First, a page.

Some lawmakers are looking to the new Congress to pass legislation to ease the firing of federal employees, with hopes the Republican-controlled Senate will be friendlier to the idea.
Rep. Tim Walberg, R-Mich., in July introduced a bill to mitigate the hurdles in firing and suspending senior executives at federal agencies. The Senior Executive Service Accountability Act cleared the House in September. Despite receiving no resistance in the lower chamber, the Senate has yet to take up the bill.
A spokeswoman for Walberg told Government Executive it is unlikely the Senate will move on the bill before the new session begins in January. Walberg plans to start from scratch next year, however, and expects future Majority Leader Mitch McConnell, R-Ky., to bring it up for a vote after the House once again passes the measure.
The bill, as currently written, would allow agencies to suspend SES employees for 14 days or less without pay, require the executives to pay back any paid leave used during investigations if they result in a guilty verdict, increase the SES probationary period to two years and expand the definition of fireable offenses.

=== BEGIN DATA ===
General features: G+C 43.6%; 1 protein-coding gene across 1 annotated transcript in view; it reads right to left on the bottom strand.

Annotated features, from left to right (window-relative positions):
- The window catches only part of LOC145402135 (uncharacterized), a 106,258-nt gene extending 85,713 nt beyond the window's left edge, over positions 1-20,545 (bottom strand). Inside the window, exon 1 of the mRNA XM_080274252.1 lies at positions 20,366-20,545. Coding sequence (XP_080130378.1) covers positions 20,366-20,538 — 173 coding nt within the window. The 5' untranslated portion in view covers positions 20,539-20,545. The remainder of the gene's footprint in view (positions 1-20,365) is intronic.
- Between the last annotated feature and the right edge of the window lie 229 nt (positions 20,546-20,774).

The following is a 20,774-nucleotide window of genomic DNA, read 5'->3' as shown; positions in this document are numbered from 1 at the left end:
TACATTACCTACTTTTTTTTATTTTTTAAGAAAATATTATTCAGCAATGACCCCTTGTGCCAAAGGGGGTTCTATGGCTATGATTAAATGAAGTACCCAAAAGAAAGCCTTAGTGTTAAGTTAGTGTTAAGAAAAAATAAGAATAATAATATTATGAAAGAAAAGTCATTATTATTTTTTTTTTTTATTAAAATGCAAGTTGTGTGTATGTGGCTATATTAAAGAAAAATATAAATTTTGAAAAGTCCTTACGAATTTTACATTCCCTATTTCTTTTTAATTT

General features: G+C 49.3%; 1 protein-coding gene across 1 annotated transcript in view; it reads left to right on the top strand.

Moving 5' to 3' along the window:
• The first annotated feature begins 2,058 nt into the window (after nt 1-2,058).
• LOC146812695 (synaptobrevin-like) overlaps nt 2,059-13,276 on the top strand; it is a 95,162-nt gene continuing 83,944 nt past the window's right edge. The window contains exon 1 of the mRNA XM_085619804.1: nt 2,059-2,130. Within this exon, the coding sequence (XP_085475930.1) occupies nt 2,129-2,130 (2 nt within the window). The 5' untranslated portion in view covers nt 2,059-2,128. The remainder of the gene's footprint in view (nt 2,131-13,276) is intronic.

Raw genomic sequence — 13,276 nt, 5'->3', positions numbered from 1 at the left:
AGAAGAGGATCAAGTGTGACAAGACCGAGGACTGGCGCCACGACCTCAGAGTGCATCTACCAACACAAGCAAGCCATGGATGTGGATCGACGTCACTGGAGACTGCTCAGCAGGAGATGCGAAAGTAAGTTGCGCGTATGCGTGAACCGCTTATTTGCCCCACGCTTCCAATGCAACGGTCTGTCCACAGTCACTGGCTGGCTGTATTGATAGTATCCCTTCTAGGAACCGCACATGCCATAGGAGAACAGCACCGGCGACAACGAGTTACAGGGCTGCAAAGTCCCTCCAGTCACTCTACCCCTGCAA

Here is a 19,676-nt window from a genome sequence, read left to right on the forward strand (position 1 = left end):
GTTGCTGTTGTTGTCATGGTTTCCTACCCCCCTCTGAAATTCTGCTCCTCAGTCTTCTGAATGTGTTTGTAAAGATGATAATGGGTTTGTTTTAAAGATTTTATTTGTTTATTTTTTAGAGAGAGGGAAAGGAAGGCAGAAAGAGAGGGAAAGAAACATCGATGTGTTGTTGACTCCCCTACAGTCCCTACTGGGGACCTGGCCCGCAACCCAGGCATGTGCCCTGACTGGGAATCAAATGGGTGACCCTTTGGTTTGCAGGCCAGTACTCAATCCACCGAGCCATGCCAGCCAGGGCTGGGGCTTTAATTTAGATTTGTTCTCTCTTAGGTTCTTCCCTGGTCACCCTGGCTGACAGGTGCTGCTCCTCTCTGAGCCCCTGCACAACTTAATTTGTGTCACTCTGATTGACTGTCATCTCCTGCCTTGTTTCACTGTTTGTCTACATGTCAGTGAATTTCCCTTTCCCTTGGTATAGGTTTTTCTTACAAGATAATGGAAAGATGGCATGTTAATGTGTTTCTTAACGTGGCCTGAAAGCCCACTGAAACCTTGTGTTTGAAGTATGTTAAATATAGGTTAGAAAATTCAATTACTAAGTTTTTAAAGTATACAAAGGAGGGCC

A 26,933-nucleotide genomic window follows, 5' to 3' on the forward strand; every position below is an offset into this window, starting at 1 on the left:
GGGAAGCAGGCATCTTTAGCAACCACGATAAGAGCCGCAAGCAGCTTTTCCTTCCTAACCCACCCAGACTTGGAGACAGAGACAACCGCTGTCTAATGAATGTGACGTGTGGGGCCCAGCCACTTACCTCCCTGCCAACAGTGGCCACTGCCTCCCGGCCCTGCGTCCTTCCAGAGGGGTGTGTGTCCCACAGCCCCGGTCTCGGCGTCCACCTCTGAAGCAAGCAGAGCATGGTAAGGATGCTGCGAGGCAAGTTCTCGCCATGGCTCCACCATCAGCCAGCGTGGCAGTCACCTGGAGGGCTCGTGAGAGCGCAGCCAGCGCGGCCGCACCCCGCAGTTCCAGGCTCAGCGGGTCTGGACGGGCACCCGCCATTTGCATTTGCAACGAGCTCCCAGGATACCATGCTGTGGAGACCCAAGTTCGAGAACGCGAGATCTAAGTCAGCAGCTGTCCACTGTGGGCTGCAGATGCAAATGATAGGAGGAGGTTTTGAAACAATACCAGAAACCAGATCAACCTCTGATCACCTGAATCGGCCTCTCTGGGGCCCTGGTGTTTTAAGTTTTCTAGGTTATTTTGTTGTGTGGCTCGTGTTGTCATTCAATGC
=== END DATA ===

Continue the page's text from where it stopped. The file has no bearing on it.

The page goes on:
The likeliest candidate to replace Rep. Darrell Issa, R-Calif., as the chief overseer of the federal workforce, has ideas of his own to hold malfeasant federal employees accountable. In each of the last two sessions of Congress, Rep. Jason Chaffetz, R-Utah, has introduced legislation to require federal agencies to fire any employees delinquent on tax debts. M.J. Henshaw, a spokeswoman for Chaffetz, said the legislator will “definitely” prioritize the bill again next year.
“Obviously, with the new Republican-controlled Senate, he’s optimistic,” Henshaw said. She added previous iterations of the bill had bipartisan support, and Chaffetz is hopeful that in the new Congress he “can get it across the finish line.”